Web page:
The Court held that a proper construction of the FXPBA contained an implied term that DB fulfil a limited reporting obligation (with regard to valuation and margin), but stated that this did not extend to the provision of mark-to-market values or data setting out SHI’s actual exposure for each separate transaction. The FXPBA was held to have been established to perform a basic clearing function, and did not go so far as to require DB to effectively give advice to SHI on individual trades.
Further, the terms and conditions of SHI’s use of DB’s online system contained a valid exclusion of liability in connection with the bank’s record-keeping and reporting to SHI, except in cases of wilful misconduct or gross negligence, which had not been evidenced on the facts. The Court did hold that DB’s failings in terms of properly booking KS’s trades would have constituted gross negligence, had SHI not known of these exact same failings. Accordingly, SHI was deemed to have waived DB’s obligations in this regard. Finally, it was held that KS, in executing the Exotic Derivative Transactions, had relied on his own judgment and evaluation of risk. Losses claimed by SHI in this regard could not be said to have been caused by the performance, or lack thereof, of DB’s implied reporting obligations.
Did KS have the requisite authority to bind SHI in trades he had executed?
This issue hinged on a proper construction of the Letter of Authority signed by AV and also the FXPBA. SHI contended that a wide range of substantial transactions executed by KS, particularly in connection with the more complicated Exotic Derivative Transactions which formed a large part of SHI’s alleged loss, were not binding on SHI. SHI argued that DB should have declined instruction regarding these transactions, as they went beyond the limited scope of KS’s authority.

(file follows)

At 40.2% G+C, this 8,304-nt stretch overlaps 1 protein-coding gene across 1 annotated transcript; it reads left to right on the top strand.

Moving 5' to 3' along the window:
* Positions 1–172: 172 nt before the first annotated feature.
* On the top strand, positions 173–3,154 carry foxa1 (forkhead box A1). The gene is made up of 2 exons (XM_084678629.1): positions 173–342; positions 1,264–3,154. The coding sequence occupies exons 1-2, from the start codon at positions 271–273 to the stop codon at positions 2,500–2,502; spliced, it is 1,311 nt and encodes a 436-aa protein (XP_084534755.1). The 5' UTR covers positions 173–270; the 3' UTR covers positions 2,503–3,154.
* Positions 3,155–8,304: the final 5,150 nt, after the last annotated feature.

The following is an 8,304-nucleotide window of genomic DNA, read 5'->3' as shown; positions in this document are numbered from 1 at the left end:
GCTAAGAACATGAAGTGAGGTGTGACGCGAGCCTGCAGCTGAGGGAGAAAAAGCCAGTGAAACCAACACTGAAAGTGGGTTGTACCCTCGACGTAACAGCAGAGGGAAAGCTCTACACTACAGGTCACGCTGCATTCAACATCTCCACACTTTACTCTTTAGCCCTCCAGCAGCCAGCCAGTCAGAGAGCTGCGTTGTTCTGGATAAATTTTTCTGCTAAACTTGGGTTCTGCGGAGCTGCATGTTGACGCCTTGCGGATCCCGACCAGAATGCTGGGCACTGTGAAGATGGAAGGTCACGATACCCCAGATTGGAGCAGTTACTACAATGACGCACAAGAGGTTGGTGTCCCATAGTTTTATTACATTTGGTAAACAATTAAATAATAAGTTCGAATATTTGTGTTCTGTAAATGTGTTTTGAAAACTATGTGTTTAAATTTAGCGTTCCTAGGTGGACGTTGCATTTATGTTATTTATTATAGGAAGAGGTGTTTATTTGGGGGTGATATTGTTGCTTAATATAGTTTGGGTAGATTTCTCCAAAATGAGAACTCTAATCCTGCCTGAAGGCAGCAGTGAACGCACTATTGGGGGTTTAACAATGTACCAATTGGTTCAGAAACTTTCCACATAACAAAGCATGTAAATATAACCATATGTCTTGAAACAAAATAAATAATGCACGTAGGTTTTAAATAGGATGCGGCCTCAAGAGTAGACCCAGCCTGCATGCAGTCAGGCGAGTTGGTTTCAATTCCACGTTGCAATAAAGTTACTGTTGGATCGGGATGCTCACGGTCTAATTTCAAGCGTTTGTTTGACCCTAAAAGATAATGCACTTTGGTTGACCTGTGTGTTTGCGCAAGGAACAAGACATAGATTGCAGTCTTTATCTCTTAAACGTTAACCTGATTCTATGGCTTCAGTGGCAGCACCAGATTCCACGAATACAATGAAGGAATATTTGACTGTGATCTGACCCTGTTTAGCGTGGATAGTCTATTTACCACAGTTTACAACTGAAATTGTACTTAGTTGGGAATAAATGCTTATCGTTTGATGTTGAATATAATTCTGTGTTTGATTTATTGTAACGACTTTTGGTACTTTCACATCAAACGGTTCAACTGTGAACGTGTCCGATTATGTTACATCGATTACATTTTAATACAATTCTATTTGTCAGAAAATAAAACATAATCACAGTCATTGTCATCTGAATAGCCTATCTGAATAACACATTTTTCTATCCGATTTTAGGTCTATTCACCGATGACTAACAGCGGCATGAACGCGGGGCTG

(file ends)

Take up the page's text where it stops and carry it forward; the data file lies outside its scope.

The Court held that KS’s authority was restricted exclusively to that which the Letter of Authority and the FXPBA prescribed, under the definition of “currency options” and “FX and Options Transactions”. The Court was therefore required to rule on the proper construction of these terms, based on its interpretation of both documents and an evaluation of evidence of market usage of the terms. It held that DB had been entitled to regard KS as duly authorised to execute all the relevant transactions, falling as they did within the intended scope of the Letter of Authority and the FXPBA. Claims that there existed further limitations on KS’s authority, beyond that which had been prescribed by the Letter of Authority and the FXPBA, were said to have no effect on SHI’s liability. All such transactions, therefore, were treated as binding on SHI.
Noteworthy/ Novel points
Deutsche Bank’s booking and reporting obligations to SHI on individual transactions was limited only to an implied term requiring the provision of certain information and did not extend to the provision of detailed advice or more complicated data as alleged by SHI. This obligation was also limited by the terms and conditions of Deutsche Bank’s online reporting system and, even in the event that gross negligence was found, by waiver on account of the defendant’s knowledge of the bank’s limitations in this respect.
The Court was highly critical of SHI’s conduct and testimony during proceedings, which was reflected in the award of 85% of DB’s costs on an indemnity basis.